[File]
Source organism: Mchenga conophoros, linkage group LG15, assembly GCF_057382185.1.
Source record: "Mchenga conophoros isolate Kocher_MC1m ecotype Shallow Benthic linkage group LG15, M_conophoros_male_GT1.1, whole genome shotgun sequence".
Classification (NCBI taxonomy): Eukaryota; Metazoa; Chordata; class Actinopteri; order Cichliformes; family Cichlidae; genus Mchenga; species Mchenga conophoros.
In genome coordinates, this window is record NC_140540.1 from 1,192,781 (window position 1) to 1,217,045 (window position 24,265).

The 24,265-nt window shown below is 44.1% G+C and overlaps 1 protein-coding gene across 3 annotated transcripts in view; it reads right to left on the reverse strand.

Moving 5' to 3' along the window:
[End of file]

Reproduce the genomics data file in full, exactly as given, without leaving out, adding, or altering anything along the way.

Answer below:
Source organism: Mchenga conophoros, linkage group LG15, assembly GCF_057382185.1.
Source record: "Mchenga conophoros isolate Kocher_MC1m ecotype Shallow Benthic linkage group LG15, M_conophoros_male_GT1.1, whole genome shotgun sequence".
Classification (NCBI taxonomy): Eukaryota; Metazoa; Chordata; class Actinopteri; order Cichliformes; family Cichlidae; genus Mchenga; species Mchenga conophoros.
In genome coordinates, this window is record NC_140540.1 from 1,192,781 (window position 1) to 1,217,045 (window position 24,265).

The 24,265-nt window shown below is 44.1% G+C and overlaps 1 protein-coding gene across 3 annotated transcripts in view; it reads right to left on the reverse strand.

Moving 5' to 3' along the window: